Brazil’s squad were given solid gold watches inscribed: “For the World Champions”. The victory parade was planned, where there would be scenes of absolute euphoria. Even FIFA’s President Jules Rimet fell for the postulation – writing a congratulatory speech in Portuguese. Rio’s Mayor chanted over the PA system: “You players who in less than a few hours will be acclaimed champions by your compatriots. You who are superior to every other competitor.” The downfall would be spectacular.

From kick off, Brazil flew out of the traps and it seemed only a matter of time before they scored – they had 17 attempts. Ademir’s header forced a li but no goal came in a goalless first half. a spectacular save from Roque Maspoli but no goal came in a goalless first half. Frustrated, those in attendance were unaware that a sly punch by Varela in the 28th minute would become a psychological turning point. Left back Bigode (named after his moustache) didn’t even retaliate; he just took it. Varela walked away victoriously clutching his shirt in a symbolic little win.

Brazil continued the blitz into the second half, with Zizinho going close. Finally, in the 47th minute, a breakthrough when Ademir’s pass found Friaça, who bobbled a shot past Maspoli to ease the growing Brazilian worries. Appealing for an offside only to buy time, Varela wisely let the crowd lose their voices and shoot their fireworks before restarting. The talented Juan Schiaffino immediately went close. The 66th minute saw Alcides Ghiggia turn Bigode inside out, before crossing the ball for Schiaffino to equalise.

Doubts began to creep in and uncertainty stained the atmosphere. Brazil were still on their way to World Cup victory but were shaken. In hindsight, perhaps the clues were there during their Copa America triumph. Needing just a draw against Paraguay in their final game, they lost 2-1. The resulting play-off saw an emphatic 7-0 win but there were concerns that they were susceptible to crippling nerves.

In the 79th minute, the killer blow. Ghiggia was sent down the right flank and ghosted past a defeated Bigode, bearing down on Moacir Barbosa’s goal. The in-form goalkeeper was in the midst of a great tournament but didn’t know what to do here – close down Ghiggia or anticipate another cross to Schiaffino. His indecisiveness proved costly. Ghiggia’s shot was low and at Barbosa’s near post, but the keeper couldn’t get down in time. 2-1 to Uruguay and the muted Maracanã’s jaws dropped collectively. Radio commentator Luiz Mendes shouted “Gol du Uruguay” many times, each with a new strain of horror and disbelief.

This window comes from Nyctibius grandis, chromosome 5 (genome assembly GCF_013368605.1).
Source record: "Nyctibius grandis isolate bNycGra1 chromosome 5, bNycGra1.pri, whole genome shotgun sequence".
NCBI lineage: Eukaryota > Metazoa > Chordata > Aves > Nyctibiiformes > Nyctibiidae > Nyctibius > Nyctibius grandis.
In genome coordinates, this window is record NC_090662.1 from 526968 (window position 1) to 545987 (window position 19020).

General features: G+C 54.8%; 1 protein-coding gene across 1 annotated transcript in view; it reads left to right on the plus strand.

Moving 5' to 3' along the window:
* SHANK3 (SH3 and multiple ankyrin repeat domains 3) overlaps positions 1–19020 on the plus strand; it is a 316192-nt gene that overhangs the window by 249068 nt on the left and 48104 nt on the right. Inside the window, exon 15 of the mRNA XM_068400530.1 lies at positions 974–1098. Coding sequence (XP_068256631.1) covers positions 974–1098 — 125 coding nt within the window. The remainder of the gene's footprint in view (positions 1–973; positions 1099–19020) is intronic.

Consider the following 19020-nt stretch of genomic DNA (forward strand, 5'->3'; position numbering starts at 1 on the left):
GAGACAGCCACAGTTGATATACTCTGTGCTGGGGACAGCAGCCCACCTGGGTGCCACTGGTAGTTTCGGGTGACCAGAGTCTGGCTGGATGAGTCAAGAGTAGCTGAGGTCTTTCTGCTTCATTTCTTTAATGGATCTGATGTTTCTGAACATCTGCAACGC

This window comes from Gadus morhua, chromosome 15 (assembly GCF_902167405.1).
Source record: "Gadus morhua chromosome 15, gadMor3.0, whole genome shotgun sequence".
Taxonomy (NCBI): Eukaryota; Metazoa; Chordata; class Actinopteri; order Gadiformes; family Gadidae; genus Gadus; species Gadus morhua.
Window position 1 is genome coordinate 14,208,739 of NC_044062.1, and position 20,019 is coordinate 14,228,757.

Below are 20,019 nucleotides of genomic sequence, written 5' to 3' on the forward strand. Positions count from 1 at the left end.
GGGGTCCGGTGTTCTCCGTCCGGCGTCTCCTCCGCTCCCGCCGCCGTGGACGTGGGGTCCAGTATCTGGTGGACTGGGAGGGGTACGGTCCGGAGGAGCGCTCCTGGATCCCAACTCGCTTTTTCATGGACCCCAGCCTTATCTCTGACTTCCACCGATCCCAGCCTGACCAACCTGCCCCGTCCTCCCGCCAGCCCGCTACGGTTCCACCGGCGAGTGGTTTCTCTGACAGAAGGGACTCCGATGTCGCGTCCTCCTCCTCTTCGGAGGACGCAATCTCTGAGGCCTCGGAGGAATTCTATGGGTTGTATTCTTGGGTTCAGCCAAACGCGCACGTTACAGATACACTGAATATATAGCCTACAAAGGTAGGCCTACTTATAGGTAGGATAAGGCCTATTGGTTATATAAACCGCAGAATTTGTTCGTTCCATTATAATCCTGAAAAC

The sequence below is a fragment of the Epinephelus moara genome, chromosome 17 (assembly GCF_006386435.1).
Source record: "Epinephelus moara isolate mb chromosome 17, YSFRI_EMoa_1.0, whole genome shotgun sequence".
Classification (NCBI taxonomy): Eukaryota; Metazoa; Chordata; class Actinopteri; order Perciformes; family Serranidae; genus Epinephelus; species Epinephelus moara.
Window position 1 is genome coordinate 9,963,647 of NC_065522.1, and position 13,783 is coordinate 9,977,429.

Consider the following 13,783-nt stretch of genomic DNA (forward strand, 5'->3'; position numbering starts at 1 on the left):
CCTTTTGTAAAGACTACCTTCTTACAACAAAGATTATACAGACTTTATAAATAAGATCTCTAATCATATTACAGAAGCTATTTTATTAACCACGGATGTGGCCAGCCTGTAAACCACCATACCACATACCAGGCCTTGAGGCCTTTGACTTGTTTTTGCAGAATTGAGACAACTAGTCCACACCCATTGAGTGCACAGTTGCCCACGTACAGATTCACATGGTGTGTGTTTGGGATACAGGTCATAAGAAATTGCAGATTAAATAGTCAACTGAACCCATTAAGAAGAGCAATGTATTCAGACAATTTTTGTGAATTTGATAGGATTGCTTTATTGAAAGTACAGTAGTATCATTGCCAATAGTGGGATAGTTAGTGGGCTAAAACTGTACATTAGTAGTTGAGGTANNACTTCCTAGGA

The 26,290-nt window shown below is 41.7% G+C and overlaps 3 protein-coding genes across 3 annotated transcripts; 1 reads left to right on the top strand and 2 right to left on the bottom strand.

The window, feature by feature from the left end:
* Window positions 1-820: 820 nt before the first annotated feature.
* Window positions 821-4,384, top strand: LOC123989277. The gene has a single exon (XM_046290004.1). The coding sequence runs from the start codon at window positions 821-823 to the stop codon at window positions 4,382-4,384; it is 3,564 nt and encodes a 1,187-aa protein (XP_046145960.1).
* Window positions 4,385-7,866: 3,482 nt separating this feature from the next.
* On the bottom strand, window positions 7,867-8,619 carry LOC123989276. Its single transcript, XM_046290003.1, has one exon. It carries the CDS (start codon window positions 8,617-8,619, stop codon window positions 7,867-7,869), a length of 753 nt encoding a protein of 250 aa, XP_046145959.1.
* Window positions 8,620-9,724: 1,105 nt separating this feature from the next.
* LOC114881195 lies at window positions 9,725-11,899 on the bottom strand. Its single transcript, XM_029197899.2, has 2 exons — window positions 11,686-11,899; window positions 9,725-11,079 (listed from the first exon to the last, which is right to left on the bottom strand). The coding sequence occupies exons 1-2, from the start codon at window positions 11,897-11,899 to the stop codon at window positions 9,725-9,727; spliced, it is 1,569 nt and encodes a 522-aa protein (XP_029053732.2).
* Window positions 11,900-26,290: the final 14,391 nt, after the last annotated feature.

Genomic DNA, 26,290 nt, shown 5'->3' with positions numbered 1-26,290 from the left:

With 10 minutes to rescue their World Cup dream, Brazil resorted to speculative shots to try and find a way through the rear-guard. But it never came. With Friaça’s corner approaching the far post, Uruguay’s Schubert Gambetta caught the ball. He’d heard the full time whistle. The match was over and the national mourning began for the shell-shocked Brazilians. This wasn’t part of the script.

“Only 3 people have silenced the Maracana – Sinatra, Pope John-Paul II and me” – Alcides Ghiggia


Fans openly wept as Rimet was brought onto the pitch by hysterically crying policemen. There were suicides that night, with two throwing themselves from the stadium itself. The consequences were huge for Brazilian football and society in general. “Losing in the final shows how manic-depressive football can be”, added Vickery. “Had they won they would have gained immortality. 24 hours after thinking they were great, they decided they were shit, believing ‘We Brazilians are a mongrel race, are morally inferior and will never amount to anything.’”

Amongst the scapegoats was the all-white kit. A competition was held to design a new shirt that was more patriotic, won by 19-year-old Aldyr Garcia Schlee. This was the birth of the seleção’s iconic gold and green shirts. Not that they were seen for a while – the scarred national team didn’t play again until April 1952 and avoided the Maracanã until March 1954. The three black players – Bigode, Juvenal and Barbosa – were labelled cowards by the press.


“A multi-racial society was still something that was fairly new and it was the black players that got most of the blame. Rationality went out the window”, continued Vickery. Yet nobody took more of the blame than goalkeeper Barbosa. He was never forgiven for his mistake, abused every day and his life was made a misery. He once tried to visit the seleção to wish them luck but was turned away. Forgetting Pelé and Jairzinho, Barbosa’s main 1970 memory occurred in a supermarket. A woman pointed at him and shouted: “Look at him, son. He is the man that made all of Brazil cry”.

Barbosa later tormented himself by working at the Maracanã and invited his remaining friends to a special barbecue at his home. The smoke smelt different, there were strange white logs – he was burning the Maracanazo goalposts. A cathartic experience, he claimed that the steak that day was the best he’d ever eaten. Starting a goalkeeping curse – a position symbolic of protecting the nation – no other black man was entrusted with the role until Dida nearly 50 years later. He moaned: “In Brazil, the most you get for any crime is 30 years. But my imprisonment has been for 50.”